In California and many other places throughout the West, native trout and amphibian populations are getting smaller and smaller. Scientists have shown a direct link between non-native fish stocking and these declines, which are devastating such species as the Golden Trout, Lahontan Cutthroat Trout, Mountain Yellow-legged Frog, Yosemite Toad and Cascades Frog.
Despite the numerous studies that prove fish stocking is causing serious declines in native fish and amphibians, the California Department of Fish and Game (DFG) has refused to conduct an environmental review of its stocking practices. The Center’s fish stocking reform effort is working to hold the state of California accountable for its actions and ensure that native species receive the protection they need and deserve.
Why Fish Stocking Is a Problem
Fish stocking creates three main problems for California’s natural environment:
1) Each and every time a lake or stream is stocked with non-native fish there is a risk of spreading disease, exotic organisms and unwanted fish;
2) Non-native, stocked fish prey on and compete with native species for food and habitat, and;
3) Stocked fish are altering the natural ecosystem to the detriment of the native species.
For example, most native trout in California are listed as threatened or endangered under the Endangered Species Act, and fish stocking threatens nearly all of them. Indeed, scientists believe that non-native trout stocking is the single biggest factor in the decline of native fish species in the Sierra Nevada. A number of amphibians are also listed as threatened or endangered or are candidates for listing in part because of fish stocking, including the Arroyo Toad, Mountain Yellow-legged Frog, Yosemite Toad, California Red-legged Frog and others.
Introduced trout eating another fish
Photo by USFWS
To evaluate the potential effects of fish stocking on native species in California, the Center obtained a record of all water bodies stocked with trout in 2005 and compared this with the locations of imperiled native fish and amphibians contained in the California Natural Diversity Database. Based on this analysis, the Center identified a minimum of 47 waters where trout were stocked and imperiled species were present, affecting at least 39 different kinds of imperiled fish and amphibians. Given that this only reflects stocking in 2005 and likely underestimates the number of waters where harmful stocking occurred, this is likely the tip of the iceberg in terms of the impacts of non-native trout on California’s natural heritage. Many more species continue to be impacted by fish that were stocked over the past 150 years.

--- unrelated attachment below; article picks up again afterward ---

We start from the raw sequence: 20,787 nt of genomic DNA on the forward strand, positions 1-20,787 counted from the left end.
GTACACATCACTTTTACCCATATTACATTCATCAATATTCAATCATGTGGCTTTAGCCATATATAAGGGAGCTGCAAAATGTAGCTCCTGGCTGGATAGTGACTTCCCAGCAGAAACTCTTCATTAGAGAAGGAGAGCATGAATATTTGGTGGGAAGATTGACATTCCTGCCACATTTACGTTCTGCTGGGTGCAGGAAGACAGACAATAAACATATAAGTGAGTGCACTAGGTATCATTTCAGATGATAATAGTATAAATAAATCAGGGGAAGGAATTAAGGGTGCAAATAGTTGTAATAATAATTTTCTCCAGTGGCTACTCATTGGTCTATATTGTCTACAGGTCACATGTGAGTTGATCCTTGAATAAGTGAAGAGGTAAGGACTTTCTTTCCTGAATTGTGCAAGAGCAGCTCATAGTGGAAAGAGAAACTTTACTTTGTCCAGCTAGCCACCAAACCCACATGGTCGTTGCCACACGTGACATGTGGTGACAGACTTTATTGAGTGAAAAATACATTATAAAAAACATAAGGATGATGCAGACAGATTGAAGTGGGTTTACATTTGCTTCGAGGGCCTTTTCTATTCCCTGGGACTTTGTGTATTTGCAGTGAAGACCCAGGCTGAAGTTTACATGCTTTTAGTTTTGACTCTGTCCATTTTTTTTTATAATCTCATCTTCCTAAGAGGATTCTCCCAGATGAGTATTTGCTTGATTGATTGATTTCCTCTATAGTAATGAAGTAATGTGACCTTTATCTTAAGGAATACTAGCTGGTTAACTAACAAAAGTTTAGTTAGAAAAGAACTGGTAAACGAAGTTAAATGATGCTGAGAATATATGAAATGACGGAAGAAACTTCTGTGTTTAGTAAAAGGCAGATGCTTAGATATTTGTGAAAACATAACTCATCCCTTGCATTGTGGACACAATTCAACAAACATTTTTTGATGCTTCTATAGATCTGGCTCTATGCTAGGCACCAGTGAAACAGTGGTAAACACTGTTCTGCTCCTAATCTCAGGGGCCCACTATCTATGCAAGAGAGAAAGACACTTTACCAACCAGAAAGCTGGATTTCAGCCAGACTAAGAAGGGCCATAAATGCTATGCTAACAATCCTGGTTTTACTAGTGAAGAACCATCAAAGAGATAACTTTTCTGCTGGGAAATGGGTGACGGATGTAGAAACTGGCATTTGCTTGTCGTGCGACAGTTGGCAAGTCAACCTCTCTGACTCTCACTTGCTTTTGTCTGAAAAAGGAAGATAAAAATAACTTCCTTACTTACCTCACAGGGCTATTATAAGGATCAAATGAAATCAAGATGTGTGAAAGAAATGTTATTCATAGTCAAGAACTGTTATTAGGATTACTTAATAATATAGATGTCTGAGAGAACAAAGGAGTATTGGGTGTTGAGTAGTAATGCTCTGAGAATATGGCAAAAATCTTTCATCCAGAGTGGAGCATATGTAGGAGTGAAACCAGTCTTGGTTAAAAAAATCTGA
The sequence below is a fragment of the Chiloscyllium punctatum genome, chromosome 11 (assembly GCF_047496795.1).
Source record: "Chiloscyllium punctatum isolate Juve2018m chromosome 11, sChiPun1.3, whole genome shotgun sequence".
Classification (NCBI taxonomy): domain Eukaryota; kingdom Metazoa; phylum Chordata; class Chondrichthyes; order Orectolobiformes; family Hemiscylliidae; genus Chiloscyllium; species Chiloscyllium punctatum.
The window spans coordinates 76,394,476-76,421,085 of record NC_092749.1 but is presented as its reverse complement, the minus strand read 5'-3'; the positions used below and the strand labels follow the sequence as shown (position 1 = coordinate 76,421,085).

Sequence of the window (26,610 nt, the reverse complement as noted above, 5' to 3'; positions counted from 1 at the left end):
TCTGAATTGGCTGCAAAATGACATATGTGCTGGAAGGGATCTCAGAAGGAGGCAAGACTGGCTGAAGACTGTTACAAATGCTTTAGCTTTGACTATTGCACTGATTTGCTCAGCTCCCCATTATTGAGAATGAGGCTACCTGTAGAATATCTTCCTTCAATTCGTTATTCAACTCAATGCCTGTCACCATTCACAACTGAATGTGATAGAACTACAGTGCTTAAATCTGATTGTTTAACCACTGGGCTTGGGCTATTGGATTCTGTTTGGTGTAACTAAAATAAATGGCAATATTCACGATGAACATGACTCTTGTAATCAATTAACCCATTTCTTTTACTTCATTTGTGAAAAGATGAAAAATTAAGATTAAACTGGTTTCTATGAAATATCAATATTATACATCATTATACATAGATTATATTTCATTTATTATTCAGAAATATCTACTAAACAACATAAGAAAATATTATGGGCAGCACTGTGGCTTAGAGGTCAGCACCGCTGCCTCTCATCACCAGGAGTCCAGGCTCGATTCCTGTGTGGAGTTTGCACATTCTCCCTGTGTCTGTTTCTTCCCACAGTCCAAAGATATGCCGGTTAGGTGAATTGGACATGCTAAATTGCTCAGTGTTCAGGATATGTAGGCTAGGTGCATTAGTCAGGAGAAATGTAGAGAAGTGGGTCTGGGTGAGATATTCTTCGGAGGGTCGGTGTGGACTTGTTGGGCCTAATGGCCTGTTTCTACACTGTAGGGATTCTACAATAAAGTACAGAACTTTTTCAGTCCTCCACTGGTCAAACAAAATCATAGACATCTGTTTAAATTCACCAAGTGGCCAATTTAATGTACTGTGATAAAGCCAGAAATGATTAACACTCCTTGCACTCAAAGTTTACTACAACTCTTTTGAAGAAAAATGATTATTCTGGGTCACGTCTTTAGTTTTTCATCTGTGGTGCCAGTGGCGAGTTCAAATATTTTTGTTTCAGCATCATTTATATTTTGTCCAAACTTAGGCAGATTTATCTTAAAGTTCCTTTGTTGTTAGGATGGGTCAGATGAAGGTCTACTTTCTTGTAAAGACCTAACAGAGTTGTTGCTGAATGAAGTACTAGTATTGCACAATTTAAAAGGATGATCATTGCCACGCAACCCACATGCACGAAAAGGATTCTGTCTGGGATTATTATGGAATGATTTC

Addressing the impacts of non-native trout stocking
Our goals are two-fold. We aim to: 1) protect existing quality habitat and healthy native fish and amphibian populations from further degradation and 2) secure protection of high-quality watersheds from the threat of future stocking.
The Center and our colleagues submitted comments in August 2005 and again in July 2006 requesting that DFG initiate an environmental review on its fish stocking practices to alleviate the impacts on imperiled aquatic species. After no review was conducted, we brought our case to court on October 5, 2006. In our legal suit we are asking the court to force DFG to investigate and reverse the environmental impacts of its fish-stocking program.
• The Need for Fish Stocking Reform in California
• Table of CA Species Impacted by Stocking in 2005
• Effects of Stocking-up Freshwater Food Webs (study)
• Fish stocking limits species in Klamath Mountains (study)
• Additional Links
• Read our press release
• Read our comments to the California Dept. of Fish and Game